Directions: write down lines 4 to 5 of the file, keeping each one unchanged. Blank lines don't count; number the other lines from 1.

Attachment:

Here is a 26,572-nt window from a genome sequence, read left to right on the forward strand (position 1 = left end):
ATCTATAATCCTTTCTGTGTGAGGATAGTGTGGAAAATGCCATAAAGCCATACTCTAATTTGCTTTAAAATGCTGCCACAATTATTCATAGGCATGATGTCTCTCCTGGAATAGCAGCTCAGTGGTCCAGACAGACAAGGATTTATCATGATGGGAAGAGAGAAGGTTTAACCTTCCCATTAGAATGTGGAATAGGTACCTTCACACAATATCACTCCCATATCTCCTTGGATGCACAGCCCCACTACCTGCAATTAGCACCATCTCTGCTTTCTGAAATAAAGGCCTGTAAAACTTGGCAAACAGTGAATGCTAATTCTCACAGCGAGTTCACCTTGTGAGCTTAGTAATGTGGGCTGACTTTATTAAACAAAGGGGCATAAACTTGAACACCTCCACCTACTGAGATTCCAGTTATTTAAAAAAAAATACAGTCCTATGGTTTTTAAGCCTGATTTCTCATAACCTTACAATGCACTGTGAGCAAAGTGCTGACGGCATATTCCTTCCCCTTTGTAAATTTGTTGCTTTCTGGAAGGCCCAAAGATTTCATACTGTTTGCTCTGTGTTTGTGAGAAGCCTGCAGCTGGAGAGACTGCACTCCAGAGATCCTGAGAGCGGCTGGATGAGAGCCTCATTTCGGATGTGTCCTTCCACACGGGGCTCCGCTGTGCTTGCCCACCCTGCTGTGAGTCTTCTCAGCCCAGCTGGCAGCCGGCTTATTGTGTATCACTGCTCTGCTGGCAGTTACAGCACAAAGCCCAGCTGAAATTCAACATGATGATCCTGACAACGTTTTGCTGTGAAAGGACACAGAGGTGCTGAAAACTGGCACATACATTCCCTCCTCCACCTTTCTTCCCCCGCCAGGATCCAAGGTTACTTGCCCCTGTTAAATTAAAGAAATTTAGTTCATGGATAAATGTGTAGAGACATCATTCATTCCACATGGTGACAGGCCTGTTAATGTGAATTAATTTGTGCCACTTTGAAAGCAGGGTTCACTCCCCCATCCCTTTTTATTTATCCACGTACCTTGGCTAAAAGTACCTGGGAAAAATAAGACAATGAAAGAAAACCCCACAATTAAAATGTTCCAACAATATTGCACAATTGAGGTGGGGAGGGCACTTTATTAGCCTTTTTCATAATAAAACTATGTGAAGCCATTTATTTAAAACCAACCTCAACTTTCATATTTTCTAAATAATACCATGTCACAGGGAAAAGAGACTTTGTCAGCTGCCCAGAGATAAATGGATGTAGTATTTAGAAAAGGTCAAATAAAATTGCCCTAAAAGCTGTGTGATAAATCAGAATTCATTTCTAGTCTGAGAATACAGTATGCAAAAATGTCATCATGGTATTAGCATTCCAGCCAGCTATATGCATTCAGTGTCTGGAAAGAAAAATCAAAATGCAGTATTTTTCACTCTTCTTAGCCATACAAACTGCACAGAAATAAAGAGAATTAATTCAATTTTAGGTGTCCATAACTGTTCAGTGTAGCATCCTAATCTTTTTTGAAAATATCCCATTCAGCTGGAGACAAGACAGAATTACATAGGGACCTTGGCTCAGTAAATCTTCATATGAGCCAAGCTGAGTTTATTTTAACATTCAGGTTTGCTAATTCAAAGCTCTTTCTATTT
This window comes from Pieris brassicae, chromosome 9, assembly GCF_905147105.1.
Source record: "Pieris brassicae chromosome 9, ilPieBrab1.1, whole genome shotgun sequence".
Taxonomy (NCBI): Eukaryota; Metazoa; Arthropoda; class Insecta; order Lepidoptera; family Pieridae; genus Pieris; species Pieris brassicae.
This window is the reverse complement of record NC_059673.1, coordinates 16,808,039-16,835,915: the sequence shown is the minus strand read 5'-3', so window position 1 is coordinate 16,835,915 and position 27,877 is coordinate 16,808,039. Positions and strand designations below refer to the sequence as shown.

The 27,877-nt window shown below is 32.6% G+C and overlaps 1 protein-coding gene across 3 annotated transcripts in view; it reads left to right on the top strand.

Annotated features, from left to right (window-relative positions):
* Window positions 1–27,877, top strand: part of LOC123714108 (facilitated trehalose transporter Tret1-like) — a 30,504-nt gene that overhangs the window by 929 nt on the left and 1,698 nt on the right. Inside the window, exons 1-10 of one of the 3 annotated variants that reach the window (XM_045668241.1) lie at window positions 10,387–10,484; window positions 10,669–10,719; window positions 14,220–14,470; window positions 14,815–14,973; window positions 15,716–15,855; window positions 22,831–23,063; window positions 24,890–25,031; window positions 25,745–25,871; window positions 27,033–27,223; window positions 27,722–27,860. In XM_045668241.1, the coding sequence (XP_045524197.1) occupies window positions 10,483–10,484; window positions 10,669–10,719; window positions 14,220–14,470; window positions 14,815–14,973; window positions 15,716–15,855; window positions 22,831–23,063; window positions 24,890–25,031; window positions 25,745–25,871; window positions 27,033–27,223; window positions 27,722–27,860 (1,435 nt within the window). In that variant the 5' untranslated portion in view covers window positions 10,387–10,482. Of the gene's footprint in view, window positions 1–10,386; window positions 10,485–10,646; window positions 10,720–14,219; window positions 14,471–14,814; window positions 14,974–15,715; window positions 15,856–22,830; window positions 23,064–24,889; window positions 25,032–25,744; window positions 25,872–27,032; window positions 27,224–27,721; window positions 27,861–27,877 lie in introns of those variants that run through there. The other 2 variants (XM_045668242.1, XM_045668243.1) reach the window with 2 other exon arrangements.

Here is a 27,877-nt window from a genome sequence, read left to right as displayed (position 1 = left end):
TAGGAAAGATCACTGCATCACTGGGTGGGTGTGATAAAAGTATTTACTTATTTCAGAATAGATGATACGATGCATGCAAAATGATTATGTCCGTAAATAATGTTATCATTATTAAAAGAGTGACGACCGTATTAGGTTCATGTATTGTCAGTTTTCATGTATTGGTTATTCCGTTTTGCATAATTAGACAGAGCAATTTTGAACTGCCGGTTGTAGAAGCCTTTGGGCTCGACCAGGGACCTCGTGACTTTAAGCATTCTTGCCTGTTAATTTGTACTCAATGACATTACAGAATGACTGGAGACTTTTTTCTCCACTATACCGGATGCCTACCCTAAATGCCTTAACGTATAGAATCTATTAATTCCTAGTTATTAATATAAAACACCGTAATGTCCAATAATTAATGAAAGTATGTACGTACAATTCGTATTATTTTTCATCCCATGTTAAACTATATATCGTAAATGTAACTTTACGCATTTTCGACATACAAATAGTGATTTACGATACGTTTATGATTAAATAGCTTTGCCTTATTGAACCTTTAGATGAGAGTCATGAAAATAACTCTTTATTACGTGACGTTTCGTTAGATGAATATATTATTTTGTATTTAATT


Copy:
Source record: "Pieris brassicae chromosome 9, ilPieBrab1.1, whole genome shotgun sequence".
Taxonomy (NCBI): Eukaryota; Metazoa; Arthropoda; class Insecta; order Lepidoptera; family Pieridae; genus Pieris; species Pieris brassicae.